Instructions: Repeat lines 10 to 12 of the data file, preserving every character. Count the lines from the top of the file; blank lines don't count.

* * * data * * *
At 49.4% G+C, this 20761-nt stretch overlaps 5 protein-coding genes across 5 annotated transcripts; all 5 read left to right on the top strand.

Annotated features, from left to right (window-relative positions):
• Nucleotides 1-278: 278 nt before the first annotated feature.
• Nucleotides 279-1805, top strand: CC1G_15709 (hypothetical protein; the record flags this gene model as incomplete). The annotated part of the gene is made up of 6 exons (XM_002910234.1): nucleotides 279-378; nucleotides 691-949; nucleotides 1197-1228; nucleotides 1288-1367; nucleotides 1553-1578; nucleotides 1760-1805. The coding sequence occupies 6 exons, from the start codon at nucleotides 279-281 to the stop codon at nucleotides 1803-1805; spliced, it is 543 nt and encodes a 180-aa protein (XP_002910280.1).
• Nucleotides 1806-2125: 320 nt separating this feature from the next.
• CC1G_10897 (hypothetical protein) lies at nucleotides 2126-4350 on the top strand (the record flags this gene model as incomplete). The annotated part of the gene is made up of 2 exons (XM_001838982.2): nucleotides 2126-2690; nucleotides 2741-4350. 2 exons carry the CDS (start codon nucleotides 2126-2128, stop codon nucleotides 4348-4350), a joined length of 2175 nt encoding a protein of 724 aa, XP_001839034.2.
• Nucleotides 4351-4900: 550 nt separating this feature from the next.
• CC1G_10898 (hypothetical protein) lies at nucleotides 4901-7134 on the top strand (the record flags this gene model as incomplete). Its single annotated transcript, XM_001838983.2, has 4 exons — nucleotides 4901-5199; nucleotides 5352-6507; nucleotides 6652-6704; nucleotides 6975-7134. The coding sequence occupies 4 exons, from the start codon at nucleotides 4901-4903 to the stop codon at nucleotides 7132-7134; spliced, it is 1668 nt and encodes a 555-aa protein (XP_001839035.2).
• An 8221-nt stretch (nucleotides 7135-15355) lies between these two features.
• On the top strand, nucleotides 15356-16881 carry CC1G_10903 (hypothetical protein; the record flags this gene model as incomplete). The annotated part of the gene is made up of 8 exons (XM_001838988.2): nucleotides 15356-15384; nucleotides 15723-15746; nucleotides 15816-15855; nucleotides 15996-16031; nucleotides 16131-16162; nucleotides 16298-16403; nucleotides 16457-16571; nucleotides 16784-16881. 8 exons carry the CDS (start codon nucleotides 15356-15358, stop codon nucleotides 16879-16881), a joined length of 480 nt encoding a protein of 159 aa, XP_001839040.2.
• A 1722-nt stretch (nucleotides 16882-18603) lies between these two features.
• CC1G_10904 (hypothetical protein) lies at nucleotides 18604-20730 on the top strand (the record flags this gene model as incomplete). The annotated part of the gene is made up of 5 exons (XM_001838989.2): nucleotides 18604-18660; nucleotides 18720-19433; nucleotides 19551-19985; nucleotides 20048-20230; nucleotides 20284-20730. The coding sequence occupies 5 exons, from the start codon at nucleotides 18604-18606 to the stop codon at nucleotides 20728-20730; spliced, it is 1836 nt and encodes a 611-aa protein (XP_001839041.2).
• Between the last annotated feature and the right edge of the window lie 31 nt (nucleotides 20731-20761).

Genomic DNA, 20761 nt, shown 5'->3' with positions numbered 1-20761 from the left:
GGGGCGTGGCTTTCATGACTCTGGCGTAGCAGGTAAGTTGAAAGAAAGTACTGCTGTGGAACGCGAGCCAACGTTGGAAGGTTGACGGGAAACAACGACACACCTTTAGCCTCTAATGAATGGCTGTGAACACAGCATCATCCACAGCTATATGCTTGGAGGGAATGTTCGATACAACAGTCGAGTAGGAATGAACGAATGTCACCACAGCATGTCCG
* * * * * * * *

• On the top strand, nucleotides 15356-16881 carry CC1G_10903 (hypothetical protein; the record flags this gene model as incomplete). The annotated part of the gene is made up of 8 exons (XM_001838988.2): nucleotides 15356-15384; nucleotides 15723-15746; nucleotides 15816-15855; nucleotides 15996-16031; nucleotides 16131-16162; nucleotides 16298-16403; nucleotides 16457-16571; nucleotides 16784-16881. 8 exons carry the CDS (start codon nucleotides 15356-15358, stop codon nucleotides 16879-16881), a joined length of 480 nt encoding a protein of 159 aa, XP_001839040.2.
• A 1722-nt stretch (nucleotides 16882-18603) lies between these two features.
• CC1G_10904 (hypothetical protein) lies at nucleotides 18604-20730 on the top strand (the record flags this gene model as incomplete). The annotated part of the gene is made up of 5 exons (XM_001838989.2): nucleotides 18604-18660; nucleotides 18720-19433; nucleotides 19551-19985; nucleotides 20048-20230; nucleotides 20284-20730. The coding sequence occupies 5 exons, from the start codon at nucleotides 18604-18606 to the stop codon at nucleotides 20728-20730; spliced, it is 1836 nt and encodes a 611-aa protein (XP_001839041.2).